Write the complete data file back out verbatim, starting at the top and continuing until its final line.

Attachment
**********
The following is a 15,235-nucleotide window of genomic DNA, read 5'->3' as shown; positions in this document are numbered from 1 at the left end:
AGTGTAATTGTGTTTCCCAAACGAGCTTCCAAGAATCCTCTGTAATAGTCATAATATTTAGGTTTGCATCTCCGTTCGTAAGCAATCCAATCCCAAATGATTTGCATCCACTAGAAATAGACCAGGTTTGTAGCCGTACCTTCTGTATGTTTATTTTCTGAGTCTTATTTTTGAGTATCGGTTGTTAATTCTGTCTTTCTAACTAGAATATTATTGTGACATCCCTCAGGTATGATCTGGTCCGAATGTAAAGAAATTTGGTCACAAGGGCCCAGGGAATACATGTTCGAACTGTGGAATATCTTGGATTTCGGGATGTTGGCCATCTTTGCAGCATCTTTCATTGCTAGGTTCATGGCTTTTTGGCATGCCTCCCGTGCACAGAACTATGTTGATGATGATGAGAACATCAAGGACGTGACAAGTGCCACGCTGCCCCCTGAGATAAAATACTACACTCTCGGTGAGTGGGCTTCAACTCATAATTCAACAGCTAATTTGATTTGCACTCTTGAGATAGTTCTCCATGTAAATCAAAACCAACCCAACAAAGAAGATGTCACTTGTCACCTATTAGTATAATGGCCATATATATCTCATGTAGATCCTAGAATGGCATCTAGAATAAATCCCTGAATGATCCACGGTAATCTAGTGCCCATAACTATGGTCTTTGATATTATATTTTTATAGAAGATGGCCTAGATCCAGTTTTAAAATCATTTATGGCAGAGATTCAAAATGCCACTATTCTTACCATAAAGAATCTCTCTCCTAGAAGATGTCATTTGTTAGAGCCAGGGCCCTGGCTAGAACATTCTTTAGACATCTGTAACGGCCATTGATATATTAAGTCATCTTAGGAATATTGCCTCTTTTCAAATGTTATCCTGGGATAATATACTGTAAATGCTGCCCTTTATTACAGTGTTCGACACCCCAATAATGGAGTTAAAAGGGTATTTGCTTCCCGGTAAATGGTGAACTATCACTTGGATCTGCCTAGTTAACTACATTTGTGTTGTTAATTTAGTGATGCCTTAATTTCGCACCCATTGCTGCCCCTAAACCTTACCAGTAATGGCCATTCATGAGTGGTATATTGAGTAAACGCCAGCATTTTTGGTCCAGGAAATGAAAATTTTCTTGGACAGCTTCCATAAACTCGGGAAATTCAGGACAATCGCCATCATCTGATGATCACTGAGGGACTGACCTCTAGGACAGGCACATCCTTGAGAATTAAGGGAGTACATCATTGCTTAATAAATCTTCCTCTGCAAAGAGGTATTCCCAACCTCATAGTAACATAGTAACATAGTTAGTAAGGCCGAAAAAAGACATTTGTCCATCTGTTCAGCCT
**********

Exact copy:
The following is a 15,235-nucleotide window of genomic DNA, read 5'->3' as shown; positions in this document are numbered from 1 at the left end:
AGTGTAATTGTGTTTCCCAAACGAGCTTCCAAGAATCCTCTGTAATAGTCATAATATTTAGGTTTGCATCTCCGTTCGTAAGCAATCCAATCCCAAATGATTTGCATCCACTAGAAATAGACCAGGTTTGTAGCCGTACCTTCTGTATGTTTATTTTCTGAGTCTTATTTTTGAGTATCGGTTGTTAATTCTGTCTTTCTAACTAGAATATTATTGTGACATCCCTCAGGTATGATCTGGTCCGAATGTAAAGAAATTTGGTCACAAGGGCCCAGGGAATACATGTTCGAACTGTGGAATATCTTGGATTTCGGGATGTTGGCCATCTTTGCAGCATCTTTCATTGCTAGGTTCATGGCTTTTTGGCATGCCTCCCGTGCACAGAACTATGTTGATGATGATGAGAACATCAAGGACGTGACAAGTGCCACGCTGCCCCCTGAGATAAAATACTACACTCTCGGTGAGTGGGCTTCAACTCATAATTCAACAGCTAATTTGATTTGCACTCTTGAGATAGTTCTCCATGTAAATCAAAACCAACCCAACAAAGAAGATGTCACTTGTCACCTATTAGTATAATGGCCATATATATCTCATGTAGATCCTAGAATGGCATCTAGAATAAATCCCTGAATGATCCACGGTAATCTAGTGCCCATAACTATGGTCTTTGATATTATATTTTTATAGAAGATGGCCTAGATCCAGTTTTAAAATCATTTATGGCAGAGATTCAAAATGCCACTATTCTTACCATAAAGAATCTCTCTCCTAGAAGATGTCATTTGTTAGAGCCAGGGCCCTGGCTAGAACATTCTTTAGACATCTGTAACGGCCATTGATATATTAAGTCATCTTAGGAATATTGCCTCTTTTCAAATGTTATCCTGGGATAATATACTGTAAATGCTGCCCTTTATTACAGTGTTCGACACCCCAATAATGGAGTTAAAAGGGTATTTGCTTCCCGGTAAATGGTGAACTATCACTTGGATCTGCCTAGTTAACTACATTTGTGTTGTTAATTTAGTGATGCCTTAATTTCGCACCCATTGCTGCCCCTAAACCTTACCAGTAATGGCCATTCATGAGTGGTATATTGAGTAAACGCCAGCATTTTTGGTCCAGGAAATGAAAATTTTCTTGGACAGCTTCCATAAACTCGGGAAATTCAGGACAATCGCCATCATCTGATGATCACTGAGGGACTGACCTCTAGGACAGGCACATCCTTGAGAATTAAGGGAGTACATCATTGCTTAATAAATCTTCCTCTGCAAAGAGGTATTCCCAACCTCATAGTAACATAGTAACATAGTTAGTAAGGCCGAAAAAAGACATTTGTCCATCTGTTCAGCCT